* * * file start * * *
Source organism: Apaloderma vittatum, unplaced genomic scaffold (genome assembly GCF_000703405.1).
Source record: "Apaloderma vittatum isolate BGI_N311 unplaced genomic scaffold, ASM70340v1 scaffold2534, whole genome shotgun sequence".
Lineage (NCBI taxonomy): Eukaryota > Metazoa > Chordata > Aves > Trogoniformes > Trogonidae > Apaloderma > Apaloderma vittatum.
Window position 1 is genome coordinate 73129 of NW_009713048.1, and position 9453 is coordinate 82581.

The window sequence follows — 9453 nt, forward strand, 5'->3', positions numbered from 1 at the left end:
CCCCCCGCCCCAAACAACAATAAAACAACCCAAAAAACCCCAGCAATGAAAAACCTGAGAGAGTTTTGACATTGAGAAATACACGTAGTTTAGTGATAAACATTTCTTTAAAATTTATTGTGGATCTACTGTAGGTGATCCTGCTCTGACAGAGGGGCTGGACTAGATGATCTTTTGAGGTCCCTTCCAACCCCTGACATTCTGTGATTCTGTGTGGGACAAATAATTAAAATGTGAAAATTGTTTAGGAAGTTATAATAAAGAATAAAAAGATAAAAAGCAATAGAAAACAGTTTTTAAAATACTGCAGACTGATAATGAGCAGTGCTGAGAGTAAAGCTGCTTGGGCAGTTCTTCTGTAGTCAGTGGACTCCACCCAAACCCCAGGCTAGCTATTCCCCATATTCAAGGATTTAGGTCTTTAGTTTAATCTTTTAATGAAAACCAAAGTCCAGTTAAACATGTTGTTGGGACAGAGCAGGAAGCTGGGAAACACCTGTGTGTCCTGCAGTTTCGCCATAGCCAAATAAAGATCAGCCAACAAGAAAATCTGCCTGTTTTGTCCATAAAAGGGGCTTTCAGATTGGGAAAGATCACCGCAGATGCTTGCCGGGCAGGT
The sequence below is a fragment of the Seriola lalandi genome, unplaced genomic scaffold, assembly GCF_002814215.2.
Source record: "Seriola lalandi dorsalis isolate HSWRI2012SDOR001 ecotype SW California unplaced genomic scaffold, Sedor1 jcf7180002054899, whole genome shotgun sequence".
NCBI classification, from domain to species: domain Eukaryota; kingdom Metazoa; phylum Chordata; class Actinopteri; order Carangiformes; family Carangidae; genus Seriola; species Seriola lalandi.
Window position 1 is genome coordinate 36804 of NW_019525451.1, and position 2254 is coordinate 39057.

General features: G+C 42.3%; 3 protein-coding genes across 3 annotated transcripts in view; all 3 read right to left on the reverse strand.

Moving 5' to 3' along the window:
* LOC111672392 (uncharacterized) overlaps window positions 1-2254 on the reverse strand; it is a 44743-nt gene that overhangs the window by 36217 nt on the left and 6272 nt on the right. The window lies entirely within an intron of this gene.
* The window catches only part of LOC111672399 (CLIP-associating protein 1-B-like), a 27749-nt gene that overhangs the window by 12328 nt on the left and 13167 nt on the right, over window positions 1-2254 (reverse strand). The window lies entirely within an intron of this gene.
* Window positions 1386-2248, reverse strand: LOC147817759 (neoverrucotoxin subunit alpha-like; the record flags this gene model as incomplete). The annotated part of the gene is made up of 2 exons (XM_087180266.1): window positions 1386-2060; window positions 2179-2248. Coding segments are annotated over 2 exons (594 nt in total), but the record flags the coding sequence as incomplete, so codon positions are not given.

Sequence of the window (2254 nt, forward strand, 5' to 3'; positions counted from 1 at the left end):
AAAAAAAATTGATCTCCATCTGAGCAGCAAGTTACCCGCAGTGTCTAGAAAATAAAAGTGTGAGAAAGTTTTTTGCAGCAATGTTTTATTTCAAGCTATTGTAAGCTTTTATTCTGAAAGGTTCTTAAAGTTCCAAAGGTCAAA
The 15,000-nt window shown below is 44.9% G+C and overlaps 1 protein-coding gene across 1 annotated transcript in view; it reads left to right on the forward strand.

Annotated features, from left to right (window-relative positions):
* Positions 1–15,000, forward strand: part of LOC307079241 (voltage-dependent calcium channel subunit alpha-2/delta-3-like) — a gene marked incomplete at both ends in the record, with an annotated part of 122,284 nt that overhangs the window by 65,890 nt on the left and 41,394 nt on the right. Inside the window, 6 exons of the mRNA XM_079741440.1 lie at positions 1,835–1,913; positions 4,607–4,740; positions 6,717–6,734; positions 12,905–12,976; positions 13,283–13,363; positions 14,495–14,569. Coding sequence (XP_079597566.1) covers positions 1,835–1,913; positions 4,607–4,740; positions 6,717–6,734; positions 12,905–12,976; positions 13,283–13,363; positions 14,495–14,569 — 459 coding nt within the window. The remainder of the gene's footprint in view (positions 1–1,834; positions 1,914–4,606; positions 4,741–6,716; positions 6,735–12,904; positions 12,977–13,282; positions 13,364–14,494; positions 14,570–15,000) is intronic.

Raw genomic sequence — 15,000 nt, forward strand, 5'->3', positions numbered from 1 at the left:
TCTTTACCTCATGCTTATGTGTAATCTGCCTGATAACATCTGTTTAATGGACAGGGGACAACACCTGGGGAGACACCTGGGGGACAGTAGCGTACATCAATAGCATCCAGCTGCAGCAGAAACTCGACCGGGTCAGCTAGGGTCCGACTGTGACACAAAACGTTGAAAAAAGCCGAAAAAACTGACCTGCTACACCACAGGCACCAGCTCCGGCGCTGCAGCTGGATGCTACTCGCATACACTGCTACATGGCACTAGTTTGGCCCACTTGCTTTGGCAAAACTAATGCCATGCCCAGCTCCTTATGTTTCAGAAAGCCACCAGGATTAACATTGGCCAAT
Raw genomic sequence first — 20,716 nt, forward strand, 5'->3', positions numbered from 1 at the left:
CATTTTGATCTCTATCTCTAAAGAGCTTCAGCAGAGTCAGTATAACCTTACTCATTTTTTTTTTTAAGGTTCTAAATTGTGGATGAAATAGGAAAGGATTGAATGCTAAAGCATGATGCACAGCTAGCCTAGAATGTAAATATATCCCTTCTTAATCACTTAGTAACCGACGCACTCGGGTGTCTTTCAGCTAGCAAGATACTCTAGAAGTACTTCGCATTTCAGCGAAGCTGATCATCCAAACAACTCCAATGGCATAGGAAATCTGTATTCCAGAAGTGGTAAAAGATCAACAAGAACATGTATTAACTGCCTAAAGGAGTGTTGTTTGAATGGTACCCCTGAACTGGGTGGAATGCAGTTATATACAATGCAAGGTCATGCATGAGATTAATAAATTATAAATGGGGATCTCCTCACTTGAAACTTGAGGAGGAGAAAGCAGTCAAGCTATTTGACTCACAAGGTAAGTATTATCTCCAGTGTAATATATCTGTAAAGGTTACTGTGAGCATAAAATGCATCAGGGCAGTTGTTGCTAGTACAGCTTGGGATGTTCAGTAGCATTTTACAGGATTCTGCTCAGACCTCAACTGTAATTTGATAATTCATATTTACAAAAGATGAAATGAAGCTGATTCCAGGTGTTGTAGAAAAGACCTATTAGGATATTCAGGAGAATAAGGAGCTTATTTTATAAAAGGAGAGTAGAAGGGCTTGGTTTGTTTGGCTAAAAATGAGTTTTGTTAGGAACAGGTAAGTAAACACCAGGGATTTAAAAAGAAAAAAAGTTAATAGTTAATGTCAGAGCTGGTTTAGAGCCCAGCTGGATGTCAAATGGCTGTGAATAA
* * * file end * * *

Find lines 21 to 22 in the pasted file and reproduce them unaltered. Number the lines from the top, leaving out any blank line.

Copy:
Raw genomic sequence — 15,000 nt, forward strand, 5'->3', positions numbered from 1 at the left:
TCTTTACCTCATGCTTATGTGTAATCTGCCTGATAACATCTGTTTAATGGACAGGGGACAACACCTGGGGAGACACCTGGGGGACAGTAGCGTACATCAATAGCATCCAGCTGCAGCAGAAACTCGACCGGGTCAGCTAGGGTCCGACTGTGACACAAAACGTTGAAAAAAGCCGAAAAAACTGACCTGCTACACCACAGGCACCAGCTCCGGCGCTGCAGCTGGATGCTACTCGCATACACTGCTACATGGCACTAGTTTGGCCCACTTGCTTTGGCAAAACTAATGCCATGCCCAGCTCCTTATGTTTCAGAAAGCCACCAGGATTAACATTGGCCAAT